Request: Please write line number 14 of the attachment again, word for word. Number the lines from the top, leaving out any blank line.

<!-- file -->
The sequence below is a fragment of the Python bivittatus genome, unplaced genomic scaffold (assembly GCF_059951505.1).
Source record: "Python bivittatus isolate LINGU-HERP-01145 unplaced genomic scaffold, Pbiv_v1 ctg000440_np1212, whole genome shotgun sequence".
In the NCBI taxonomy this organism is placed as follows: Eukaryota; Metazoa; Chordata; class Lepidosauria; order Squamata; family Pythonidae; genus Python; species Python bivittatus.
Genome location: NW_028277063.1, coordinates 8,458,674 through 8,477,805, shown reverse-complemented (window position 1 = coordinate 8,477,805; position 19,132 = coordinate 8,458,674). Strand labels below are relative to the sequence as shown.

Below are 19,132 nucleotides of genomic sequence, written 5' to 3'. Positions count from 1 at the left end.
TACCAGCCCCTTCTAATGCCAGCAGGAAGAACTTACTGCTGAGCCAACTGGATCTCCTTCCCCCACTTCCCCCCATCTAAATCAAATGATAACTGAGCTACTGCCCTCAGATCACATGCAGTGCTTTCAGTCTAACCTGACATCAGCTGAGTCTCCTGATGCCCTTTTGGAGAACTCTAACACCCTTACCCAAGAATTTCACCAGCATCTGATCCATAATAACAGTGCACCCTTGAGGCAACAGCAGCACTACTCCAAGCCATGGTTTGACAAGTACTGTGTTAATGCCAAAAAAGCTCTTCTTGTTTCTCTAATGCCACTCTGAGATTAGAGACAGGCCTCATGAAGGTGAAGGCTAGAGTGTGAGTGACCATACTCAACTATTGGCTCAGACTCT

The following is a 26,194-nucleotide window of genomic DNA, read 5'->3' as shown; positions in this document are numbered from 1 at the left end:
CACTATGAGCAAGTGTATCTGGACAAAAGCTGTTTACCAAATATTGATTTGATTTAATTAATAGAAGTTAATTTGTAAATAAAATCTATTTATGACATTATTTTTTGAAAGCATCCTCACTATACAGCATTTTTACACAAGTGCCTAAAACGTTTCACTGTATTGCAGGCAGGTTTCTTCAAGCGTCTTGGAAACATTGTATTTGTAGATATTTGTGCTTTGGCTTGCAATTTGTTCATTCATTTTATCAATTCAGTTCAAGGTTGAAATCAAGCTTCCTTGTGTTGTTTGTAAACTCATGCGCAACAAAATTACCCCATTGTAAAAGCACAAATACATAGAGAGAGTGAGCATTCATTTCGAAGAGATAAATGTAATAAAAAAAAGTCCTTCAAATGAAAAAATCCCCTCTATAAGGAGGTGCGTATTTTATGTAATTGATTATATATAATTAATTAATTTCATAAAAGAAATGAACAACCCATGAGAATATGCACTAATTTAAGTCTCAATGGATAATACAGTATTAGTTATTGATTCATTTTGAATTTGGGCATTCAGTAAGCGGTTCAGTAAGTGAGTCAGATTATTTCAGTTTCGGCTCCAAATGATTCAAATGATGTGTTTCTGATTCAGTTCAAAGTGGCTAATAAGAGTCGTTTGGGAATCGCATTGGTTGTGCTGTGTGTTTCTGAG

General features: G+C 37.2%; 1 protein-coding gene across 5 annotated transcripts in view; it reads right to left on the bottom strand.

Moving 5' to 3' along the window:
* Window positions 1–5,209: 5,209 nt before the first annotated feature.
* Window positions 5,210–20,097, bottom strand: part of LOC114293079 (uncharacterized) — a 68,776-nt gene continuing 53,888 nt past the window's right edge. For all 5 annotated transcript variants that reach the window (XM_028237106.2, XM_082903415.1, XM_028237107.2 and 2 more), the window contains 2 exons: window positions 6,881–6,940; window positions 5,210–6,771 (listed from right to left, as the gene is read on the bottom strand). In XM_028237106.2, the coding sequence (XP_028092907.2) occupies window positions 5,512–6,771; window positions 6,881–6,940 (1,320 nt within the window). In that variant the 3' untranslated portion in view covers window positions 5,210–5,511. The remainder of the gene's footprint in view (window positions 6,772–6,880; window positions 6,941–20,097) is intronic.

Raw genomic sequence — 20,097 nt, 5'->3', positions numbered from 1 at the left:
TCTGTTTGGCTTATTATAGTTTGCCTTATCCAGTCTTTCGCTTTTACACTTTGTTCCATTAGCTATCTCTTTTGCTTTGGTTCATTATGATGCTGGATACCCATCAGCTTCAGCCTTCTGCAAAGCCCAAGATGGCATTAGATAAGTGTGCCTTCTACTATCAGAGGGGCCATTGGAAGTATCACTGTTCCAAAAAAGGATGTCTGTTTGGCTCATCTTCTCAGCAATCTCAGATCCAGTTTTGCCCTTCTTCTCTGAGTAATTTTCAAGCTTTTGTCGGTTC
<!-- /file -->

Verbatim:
TCTGTTTGGCTTATTATAGTTTGCCTTATCCAGTCTTTCGCTTTTACACTTTGTTCCATTAGCTATCTCTTTTGCTTTGGTTCATTATGATGCTGGATACCCATCAGCTTCAGCCTTCTGCAAAGCCCAAGATGGCATTAGATAAGTGTGCCTTCTACTATCAGAGGGGCCATTGGAAGTATCACTGTTCCAAAAAAGGATGTCTGTTTGGCTCATCTTCTCAGCAATCTCAGATCCAGTTTTGCCCTTCTTCTCTGAGTAATTTTCAAGCTTTTGTCGGTTC